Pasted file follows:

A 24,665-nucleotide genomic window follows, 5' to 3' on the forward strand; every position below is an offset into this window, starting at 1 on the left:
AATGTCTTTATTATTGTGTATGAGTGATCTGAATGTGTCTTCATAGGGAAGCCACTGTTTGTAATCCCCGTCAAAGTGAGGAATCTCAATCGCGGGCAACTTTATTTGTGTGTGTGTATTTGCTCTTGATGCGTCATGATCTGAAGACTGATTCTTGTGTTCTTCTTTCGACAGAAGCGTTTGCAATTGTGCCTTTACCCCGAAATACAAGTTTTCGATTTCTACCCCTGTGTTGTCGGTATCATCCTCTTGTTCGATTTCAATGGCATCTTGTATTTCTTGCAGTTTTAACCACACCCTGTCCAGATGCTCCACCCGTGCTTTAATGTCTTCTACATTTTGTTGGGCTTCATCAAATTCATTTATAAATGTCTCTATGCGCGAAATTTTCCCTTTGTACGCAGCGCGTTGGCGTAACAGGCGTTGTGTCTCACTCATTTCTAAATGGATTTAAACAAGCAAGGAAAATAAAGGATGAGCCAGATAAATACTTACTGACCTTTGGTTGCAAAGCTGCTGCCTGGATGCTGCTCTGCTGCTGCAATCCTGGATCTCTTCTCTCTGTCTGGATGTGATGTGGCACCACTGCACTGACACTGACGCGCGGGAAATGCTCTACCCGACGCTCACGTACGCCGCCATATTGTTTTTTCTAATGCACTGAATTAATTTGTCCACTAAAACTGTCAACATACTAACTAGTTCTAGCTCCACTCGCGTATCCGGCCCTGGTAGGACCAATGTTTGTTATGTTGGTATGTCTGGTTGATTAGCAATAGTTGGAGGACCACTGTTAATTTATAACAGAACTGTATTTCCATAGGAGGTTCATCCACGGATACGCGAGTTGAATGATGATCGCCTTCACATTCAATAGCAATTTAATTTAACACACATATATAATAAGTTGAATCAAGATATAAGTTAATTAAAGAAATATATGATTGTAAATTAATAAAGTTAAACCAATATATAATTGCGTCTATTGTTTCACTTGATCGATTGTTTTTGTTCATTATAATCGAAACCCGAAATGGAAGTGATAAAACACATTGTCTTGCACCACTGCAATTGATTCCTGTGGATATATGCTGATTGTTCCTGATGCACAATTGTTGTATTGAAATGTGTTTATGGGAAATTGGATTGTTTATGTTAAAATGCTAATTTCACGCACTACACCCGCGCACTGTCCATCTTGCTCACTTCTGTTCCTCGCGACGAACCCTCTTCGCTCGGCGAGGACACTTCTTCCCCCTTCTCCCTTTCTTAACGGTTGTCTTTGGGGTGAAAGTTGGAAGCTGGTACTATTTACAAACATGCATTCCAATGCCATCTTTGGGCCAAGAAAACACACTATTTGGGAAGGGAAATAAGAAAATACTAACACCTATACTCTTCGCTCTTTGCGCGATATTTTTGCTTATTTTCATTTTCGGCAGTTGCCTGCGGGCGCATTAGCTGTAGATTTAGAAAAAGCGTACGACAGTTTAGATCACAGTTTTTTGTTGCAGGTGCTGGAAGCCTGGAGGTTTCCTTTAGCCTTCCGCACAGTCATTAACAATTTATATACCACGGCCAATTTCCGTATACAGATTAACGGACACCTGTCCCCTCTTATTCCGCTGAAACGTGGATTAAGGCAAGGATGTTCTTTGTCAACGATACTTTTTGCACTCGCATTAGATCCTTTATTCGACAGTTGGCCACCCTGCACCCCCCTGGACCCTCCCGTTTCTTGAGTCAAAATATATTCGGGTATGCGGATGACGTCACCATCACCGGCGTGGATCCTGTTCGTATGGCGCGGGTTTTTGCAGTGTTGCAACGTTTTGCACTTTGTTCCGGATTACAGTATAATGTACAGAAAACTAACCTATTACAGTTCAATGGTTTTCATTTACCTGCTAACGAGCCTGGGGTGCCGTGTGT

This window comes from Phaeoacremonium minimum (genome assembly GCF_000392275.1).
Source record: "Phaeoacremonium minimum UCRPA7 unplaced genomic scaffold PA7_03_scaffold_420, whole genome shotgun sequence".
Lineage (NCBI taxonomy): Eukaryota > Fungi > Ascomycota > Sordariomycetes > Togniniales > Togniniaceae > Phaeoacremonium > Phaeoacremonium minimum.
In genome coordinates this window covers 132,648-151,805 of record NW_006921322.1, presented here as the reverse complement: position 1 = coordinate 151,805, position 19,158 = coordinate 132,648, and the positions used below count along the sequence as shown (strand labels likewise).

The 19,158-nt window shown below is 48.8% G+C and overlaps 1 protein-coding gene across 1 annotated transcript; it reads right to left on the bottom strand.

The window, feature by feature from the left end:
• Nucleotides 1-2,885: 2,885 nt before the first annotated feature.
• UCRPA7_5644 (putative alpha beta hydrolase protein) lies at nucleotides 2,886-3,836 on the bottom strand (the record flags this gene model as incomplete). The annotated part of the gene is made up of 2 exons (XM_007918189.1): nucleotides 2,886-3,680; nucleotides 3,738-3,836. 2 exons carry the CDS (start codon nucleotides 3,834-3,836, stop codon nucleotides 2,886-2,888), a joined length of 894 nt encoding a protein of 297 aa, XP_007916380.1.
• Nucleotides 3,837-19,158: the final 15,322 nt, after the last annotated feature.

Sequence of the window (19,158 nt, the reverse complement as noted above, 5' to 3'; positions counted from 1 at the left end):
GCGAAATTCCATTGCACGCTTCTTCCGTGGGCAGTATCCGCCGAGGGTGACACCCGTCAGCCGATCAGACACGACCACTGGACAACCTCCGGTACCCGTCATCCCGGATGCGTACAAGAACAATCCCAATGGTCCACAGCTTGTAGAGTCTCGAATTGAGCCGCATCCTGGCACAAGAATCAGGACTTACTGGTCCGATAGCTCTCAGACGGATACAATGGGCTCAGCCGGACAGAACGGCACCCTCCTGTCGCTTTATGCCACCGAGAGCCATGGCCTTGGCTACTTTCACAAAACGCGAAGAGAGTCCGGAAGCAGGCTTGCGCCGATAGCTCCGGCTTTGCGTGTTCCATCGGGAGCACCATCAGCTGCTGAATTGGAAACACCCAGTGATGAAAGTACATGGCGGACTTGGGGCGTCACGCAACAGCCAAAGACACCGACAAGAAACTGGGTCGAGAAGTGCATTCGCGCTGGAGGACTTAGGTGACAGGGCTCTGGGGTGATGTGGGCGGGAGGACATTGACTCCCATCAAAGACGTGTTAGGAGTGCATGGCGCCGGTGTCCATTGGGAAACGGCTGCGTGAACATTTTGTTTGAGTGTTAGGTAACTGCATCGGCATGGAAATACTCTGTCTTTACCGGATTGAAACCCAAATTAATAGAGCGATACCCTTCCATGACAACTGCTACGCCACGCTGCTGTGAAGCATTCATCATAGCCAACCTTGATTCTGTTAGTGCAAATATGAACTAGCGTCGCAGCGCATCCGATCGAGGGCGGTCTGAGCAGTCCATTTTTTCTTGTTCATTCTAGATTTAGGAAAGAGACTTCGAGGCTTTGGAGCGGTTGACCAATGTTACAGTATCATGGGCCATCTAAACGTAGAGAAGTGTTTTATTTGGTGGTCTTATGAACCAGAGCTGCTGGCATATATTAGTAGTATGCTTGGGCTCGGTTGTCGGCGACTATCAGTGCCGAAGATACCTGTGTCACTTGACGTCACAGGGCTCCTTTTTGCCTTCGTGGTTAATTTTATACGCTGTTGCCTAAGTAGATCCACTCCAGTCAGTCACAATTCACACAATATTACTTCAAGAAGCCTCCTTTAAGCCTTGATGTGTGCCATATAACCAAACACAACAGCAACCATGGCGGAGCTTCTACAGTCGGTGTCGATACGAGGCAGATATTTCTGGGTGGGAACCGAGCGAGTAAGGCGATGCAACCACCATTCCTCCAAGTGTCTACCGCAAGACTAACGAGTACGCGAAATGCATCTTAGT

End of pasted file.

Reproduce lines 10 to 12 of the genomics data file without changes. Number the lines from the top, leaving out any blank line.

• UCRPA7_5644 (putative alpha beta hydrolase protein) lies at nucleotides 2,886-3,836 on the bottom strand (the record flags this gene model as incomplete). The annotated part of the gene is made up of 2 exons (XM_007918189.1): nucleotides 2,886-3,680; nucleotides 3,738-3,836. 2 exons carry the CDS (start codon nucleotides 3,834-3,836, stop codon nucleotides 2,886-2,888), a joined length of 894 nt encoding a protein of 297 aa, XP_007916380.1.
• Nucleotides 3,837-19,158: the final 15,322 nt, after the last annotated feature.

Sequence of the window (19,158 nt, the reverse complement as noted above, 5' to 3'; positions counted from 1 at the left end):